Name of the Principal Investigator (PI) : Jacek Kasprzak
Name of the PI’s host institution for the project : Institut Néel, CNRS, Grenoble, France
Full title : Propagative and Internal Coherence in Semiconductor Nanostructures
Short name : PICSEN
Duration in months : 60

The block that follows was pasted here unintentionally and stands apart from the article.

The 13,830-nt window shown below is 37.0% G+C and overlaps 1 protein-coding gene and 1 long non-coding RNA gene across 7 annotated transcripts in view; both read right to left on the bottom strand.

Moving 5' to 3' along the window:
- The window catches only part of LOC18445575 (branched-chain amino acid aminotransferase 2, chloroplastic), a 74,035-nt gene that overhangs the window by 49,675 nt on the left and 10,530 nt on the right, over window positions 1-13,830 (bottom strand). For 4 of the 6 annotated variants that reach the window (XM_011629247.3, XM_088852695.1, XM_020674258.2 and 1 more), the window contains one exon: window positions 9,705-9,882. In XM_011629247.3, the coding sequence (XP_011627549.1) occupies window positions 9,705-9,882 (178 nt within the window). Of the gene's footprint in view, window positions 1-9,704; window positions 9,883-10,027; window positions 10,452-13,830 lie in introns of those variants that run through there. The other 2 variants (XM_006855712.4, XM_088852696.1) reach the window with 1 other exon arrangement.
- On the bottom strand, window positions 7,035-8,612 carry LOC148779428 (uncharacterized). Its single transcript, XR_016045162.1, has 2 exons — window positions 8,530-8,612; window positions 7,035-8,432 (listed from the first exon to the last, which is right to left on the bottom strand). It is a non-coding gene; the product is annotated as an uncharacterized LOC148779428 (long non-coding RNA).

This project concerns the field of coherent, nonlinear, ultrafast, light-matter interaction on a quantum level in solids. It will explore experimentally the limits of : i) the internal coherence of an individual light emitter ; ii) the radiative coupling between a pair of emitters. The individual emitters to be employed are excitons in semiconductors : either loosely bound to impurities or strongly confined in quantum dots. First, by embedding the emitters in photonic nanowires produced in Grenoble, collection of the coherent optical response of individual emitters will be amplified by nearly four orders of magnitude. This will provide unprecedented access to the emitters’ coherent interaction with phonons and their dephasing. The second objective is to demonstrate an efficient, controllable and non-local, coherent coupling mechanism between distant light emitters, which is a prerequisite for the construction of quantum logic gates and networks. Here, the aim is to demonstrate a radiative coupling — effectively a "wiring-up" of two emitters via a propagating electromagnetic field — using resonant quantum emitters embedded into in-plane one-dimensional waveguides, which permit virtually unattenuated propagation of coherence. The internal and propagative coherence of individual emitters and radiatively coupled pairs will be explored using methods of coherent nonlinear spectroscopy beyond the current state of the art. Specifically, in order to demonstrate radiative coupling, a heterodyne spectral interferometry technique with spatial resolution will be developed. For the remaining and the most challenging part of the project, this advanced spectroscopy technique will be combined with ultrafast pulse-shaping in order to perform long-range coherent manipulation within a pair of exciton-biexciton systems in two strongly-confining quantum dots. Achievement of this goal should enable performing logical operations between distant emitters, paving the way towards optical quantum information processing based on semiconductor technology.